Changing Perceptions: Every Child a Learner
How do we begin to help every learner develop agency? For educators to think about how agency can be realized by every learner, we need to explore how children may be perceived currently in the classroom and how children may perceive themselves.
Schools have spent the last four decades labeling children with specific identifications based upon school evaluations. As a long time educator, it is evident that with these labels, perceptions of these children’s learning capabilities evolve. On a daily basis in almost every school, we are often responding to children based on our perceptions. At the same time, many children are comparing themselves to other children. This is common behavior for children to compare themselves to others, all the time developing a perception that they are different and do not learn like other children. It does not take long for some children to develop their own perceptions that they are not learners, a stigma that sometimes lasts for years, if not a lifetime.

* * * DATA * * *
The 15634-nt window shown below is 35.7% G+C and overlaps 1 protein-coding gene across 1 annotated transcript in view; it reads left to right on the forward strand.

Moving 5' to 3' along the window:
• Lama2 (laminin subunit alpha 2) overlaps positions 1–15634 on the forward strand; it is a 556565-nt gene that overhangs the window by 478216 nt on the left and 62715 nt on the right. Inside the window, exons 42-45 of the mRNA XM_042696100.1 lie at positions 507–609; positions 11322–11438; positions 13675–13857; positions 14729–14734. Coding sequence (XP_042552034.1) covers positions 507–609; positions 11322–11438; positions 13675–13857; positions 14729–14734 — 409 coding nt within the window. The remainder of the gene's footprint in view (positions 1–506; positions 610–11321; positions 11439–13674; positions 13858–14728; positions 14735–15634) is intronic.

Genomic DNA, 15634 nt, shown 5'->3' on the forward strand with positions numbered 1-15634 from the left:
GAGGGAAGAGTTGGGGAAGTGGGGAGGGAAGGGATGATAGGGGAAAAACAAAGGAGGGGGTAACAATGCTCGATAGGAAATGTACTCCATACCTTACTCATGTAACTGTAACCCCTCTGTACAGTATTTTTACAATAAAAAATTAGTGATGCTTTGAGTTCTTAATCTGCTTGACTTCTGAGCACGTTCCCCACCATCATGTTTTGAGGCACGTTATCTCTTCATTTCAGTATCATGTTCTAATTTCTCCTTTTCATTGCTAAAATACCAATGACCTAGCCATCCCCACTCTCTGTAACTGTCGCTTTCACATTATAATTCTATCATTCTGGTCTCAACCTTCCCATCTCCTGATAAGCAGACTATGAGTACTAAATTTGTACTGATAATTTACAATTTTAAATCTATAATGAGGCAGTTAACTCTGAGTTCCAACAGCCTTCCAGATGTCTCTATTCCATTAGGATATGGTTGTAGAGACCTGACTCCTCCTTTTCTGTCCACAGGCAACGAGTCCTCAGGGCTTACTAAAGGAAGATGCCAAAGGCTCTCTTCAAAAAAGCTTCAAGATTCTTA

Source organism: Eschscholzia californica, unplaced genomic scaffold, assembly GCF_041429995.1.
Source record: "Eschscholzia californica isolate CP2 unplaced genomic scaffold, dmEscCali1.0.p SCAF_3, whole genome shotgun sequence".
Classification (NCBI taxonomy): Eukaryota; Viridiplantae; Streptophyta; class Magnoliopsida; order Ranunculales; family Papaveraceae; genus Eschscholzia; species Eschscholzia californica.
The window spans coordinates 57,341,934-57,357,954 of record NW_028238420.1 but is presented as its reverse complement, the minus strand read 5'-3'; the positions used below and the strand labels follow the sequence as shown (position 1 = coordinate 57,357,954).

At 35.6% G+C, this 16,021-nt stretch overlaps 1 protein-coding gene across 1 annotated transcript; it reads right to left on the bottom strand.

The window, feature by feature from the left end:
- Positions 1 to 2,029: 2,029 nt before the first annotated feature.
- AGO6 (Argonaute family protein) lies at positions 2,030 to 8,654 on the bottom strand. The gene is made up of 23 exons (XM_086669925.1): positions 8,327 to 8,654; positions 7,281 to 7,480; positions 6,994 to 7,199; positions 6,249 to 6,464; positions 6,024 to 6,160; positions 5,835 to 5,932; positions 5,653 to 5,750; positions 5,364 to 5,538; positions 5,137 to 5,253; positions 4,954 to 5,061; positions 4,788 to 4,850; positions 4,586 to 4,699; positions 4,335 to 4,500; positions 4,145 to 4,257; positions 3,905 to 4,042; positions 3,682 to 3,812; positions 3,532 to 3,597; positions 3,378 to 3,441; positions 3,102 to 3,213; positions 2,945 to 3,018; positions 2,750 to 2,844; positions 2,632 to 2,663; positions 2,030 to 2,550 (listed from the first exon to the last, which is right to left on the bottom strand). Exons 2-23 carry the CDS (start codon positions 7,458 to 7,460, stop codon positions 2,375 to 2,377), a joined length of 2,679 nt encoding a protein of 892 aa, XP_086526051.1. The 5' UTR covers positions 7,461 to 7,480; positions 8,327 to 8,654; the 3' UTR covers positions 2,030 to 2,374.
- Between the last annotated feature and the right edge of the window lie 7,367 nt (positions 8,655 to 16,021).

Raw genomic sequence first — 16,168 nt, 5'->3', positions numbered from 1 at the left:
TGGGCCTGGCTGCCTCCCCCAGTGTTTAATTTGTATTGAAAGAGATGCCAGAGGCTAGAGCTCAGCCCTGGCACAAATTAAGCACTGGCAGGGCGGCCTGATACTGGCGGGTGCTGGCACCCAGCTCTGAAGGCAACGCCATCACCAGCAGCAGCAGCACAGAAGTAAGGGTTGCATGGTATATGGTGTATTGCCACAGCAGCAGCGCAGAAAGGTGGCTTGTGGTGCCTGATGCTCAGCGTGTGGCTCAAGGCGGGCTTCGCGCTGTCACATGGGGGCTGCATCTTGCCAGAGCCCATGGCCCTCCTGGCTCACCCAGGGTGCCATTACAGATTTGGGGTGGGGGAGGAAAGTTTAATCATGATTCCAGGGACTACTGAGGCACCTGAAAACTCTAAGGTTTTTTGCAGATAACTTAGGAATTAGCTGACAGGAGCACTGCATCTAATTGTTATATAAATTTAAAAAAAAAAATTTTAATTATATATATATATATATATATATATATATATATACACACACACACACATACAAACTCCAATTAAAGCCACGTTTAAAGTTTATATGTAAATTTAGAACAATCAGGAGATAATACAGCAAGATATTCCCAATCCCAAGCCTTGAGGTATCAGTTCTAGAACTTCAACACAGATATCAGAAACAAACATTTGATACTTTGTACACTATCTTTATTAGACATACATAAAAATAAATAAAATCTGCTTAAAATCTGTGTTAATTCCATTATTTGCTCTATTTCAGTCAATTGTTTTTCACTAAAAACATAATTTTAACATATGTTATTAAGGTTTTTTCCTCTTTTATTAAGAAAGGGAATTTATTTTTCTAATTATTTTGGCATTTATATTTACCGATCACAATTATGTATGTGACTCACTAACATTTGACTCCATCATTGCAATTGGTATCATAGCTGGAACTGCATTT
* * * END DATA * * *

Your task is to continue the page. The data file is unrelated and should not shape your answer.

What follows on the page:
Part 3: Understanding and Meeting Learners Where They Are using the UDL Lens (bit.ly/CWorks3)
April 17, 2018 by Kathleen McClaskey
In the CompetencyWorks paper based on the 2017 National Summit on K-12 Competency-Based Education, Designing for Equity, one of the four key issues in advancing competency-based education is “meeting students where they are.” It describes that a high quality competency-based system connects learning in relationships and requires educators to understand their learners as individuals and then select strategies based upon that knowledge. Before we look at how to meet learners where they are, let’s review what has presented in Part 1 and Part 2 of this series.